From A Game of Inches by Peter Morris:

Researcher Tom Shieber [...] reports that the Cuban Stars, one of the greatest African-American clubs of the era, wore numbers on their sleeves in 1909. [...]

The Cleveland Indians wore numbers on their sleeves in a game on June 26, 1916, but the numbers proved too small to read.

The St. Louis Cardinals announced before the 1923 season that their players would wear six-inch high numbers on both sleeves that corresponded to their place in the batting order. Manager Branch Rickey explained, "I think we owe it to the patrons. . . . The fans do not know all the players. Even I, a manager in the same league, when away from home, must often call an usher aside and ask him who this or that player is. And, if I do not know the players, how is any ordinary person to figure it out" [...] The plans were delayed, but the Cardinals wore small numbers on their sleeves on April 15, 1924. The experiment ended after the 1925 season.

The two St. Louis teams then found a surprising alternative to numbers on uniforms. As Gene Karst explained, each player was assigned a "scoreboard number" that "appeared on the hand-operated scoreboard as the player took his turn at bat. Only then, if you didn't already know him by his appearance . . . could you be sure of who the batter was." While this system was not ideal for fans, it had a major benefit to the Cardinals and Browns. Karst noted that sales of the official scorecards were often damaged by competition from unauthorized rivals. In response, the two teams would periodically foil the independent vendors by changing all of the players' numbers. These switcheroos also crossed up fans who brought scorecards from previous games to the ballpark [...] So it is easy to see why teams were in no hurry to put permanent numbers on uniforms.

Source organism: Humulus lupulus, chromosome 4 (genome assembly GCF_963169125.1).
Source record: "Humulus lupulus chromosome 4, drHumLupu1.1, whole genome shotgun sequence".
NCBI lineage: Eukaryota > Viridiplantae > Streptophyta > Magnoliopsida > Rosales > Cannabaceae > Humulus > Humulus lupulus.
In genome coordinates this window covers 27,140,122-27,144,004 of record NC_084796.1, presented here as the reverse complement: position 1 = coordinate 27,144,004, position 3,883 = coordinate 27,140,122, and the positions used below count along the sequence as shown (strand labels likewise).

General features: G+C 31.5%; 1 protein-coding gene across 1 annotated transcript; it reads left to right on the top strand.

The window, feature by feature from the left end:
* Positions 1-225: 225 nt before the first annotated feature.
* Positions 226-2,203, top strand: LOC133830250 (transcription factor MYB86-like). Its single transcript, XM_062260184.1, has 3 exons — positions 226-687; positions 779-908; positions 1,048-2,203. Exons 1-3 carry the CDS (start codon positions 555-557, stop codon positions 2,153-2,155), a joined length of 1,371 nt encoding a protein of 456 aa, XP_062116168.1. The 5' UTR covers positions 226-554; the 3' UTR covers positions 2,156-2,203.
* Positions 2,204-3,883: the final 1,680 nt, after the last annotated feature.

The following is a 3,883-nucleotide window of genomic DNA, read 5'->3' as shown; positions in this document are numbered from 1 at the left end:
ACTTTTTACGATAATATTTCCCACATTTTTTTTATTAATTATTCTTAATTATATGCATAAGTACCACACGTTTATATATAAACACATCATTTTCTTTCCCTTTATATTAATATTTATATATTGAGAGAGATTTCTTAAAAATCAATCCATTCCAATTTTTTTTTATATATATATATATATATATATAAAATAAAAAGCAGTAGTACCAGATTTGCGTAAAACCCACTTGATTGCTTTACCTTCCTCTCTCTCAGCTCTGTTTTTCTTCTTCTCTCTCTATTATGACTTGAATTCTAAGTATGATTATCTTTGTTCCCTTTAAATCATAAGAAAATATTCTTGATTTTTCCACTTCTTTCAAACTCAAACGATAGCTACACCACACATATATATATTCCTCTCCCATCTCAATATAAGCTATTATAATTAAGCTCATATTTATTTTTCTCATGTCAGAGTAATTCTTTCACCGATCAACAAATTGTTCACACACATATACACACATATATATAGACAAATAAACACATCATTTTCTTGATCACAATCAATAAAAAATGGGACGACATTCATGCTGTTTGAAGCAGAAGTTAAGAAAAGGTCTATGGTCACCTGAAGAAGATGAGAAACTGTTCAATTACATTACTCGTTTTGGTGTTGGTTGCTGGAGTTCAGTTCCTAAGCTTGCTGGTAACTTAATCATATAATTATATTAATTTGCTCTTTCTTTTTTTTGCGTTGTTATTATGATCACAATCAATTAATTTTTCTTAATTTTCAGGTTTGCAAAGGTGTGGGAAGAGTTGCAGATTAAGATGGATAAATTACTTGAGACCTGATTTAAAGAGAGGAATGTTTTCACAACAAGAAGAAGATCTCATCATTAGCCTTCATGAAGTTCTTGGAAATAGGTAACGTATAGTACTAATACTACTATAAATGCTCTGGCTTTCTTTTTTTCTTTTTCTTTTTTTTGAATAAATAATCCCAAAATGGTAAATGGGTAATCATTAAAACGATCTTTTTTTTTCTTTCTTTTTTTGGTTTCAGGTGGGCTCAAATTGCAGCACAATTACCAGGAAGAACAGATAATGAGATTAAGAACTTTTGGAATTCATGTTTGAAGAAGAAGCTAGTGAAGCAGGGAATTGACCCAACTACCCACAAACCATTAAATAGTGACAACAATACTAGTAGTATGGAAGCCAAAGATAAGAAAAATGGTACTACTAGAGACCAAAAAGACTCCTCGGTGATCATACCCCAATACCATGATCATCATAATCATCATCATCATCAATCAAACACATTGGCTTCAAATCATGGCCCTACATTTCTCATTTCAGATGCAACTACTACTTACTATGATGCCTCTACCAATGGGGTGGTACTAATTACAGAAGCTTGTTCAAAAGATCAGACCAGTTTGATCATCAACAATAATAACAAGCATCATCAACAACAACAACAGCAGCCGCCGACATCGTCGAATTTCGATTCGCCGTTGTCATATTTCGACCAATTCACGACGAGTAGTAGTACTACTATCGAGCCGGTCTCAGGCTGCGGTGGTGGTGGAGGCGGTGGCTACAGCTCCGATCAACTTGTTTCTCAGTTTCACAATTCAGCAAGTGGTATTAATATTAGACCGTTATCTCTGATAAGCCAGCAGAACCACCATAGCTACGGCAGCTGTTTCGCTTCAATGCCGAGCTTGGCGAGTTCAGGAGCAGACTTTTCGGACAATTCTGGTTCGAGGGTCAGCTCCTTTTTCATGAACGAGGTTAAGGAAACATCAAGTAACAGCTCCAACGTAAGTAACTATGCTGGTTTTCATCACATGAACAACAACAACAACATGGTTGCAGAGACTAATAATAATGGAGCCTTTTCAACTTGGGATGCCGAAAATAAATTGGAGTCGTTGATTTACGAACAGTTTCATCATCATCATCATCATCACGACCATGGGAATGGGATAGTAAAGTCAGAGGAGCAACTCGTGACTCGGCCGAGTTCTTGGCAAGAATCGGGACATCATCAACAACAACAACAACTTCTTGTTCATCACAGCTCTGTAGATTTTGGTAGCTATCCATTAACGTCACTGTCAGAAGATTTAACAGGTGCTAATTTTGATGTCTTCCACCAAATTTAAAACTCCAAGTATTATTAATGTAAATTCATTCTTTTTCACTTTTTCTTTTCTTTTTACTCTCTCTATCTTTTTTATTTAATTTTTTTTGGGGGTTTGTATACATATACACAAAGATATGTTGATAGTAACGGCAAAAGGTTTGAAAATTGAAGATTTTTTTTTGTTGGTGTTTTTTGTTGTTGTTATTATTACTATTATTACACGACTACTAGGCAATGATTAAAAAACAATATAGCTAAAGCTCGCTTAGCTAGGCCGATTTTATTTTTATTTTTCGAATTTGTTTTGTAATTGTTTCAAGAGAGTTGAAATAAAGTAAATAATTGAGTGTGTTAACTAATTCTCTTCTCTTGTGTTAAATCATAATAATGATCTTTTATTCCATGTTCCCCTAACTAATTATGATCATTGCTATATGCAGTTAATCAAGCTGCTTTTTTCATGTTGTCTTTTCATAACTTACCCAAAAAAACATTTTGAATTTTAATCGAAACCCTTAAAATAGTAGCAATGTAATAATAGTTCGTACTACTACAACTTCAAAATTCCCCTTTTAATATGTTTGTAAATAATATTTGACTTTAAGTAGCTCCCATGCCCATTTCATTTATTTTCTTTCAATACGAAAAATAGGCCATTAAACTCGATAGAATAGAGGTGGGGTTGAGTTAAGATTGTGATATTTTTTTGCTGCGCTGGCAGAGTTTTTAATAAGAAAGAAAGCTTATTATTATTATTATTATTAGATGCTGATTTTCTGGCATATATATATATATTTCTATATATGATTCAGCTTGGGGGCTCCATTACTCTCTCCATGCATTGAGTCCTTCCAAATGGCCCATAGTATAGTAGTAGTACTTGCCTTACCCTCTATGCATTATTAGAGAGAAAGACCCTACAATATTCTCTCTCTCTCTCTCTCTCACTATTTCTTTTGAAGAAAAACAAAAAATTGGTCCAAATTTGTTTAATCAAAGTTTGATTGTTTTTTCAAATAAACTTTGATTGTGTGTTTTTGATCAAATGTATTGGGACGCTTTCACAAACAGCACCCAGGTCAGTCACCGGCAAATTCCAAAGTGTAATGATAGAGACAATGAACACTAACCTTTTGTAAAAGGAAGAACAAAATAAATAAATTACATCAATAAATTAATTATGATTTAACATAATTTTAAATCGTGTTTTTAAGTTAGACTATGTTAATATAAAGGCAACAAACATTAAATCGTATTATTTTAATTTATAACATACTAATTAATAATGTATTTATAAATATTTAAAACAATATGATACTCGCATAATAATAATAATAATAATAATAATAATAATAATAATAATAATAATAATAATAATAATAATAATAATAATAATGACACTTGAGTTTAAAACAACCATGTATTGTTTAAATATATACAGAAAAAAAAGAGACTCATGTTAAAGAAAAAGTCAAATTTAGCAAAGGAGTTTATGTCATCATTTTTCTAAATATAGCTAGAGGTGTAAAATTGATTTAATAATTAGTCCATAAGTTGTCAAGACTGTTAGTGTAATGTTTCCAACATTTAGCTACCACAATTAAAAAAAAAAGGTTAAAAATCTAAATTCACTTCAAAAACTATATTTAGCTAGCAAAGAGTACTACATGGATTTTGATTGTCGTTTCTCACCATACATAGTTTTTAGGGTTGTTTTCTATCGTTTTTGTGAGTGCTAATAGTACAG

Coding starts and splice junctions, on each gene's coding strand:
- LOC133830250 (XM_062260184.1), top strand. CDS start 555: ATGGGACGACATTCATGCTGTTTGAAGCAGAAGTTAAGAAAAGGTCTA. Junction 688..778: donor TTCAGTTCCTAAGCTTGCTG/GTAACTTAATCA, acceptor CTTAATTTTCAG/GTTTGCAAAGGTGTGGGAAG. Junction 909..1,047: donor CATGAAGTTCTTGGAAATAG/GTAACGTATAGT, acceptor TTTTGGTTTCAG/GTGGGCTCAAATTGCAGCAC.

On January 22, 1929, the Yankees announced that their players would wear numbers on the backs of both their home and road uniforms. The numbers corresponded to their spot in the batting order, which is why Babe Ruth wore number 3 and Lou Gehrig number 4. The Cleveland Indians joined them in part by adding numbers to their home uniforms.

The Yankees' opening day game was rained out, giving the Indians' players the distinction of being the first major leaguers to play a regular season game with numbers on their backs. The Indians won the historic April 6 game in eleven innings over the visiting Tigers.

This time the innovation finally caught on in the American League. The National League actually banned uniform numbers for several years afterward, but by 1933 all teams in the major leagues were wearing numbers.

Even after numbers became part of the uniforms, the St. Louis teams continued their efforts to prevent the sale of unauthorized scorecards. Karst explained, "For a time, the Cardinals and Browns used two sets of numbers for their players. One was the new uniform number. The other was the old scorecard number--a different number entirely--that popped up on the scoreboard when the player took his turn at bat. Confusing . . . but anything to sell more scorecards!"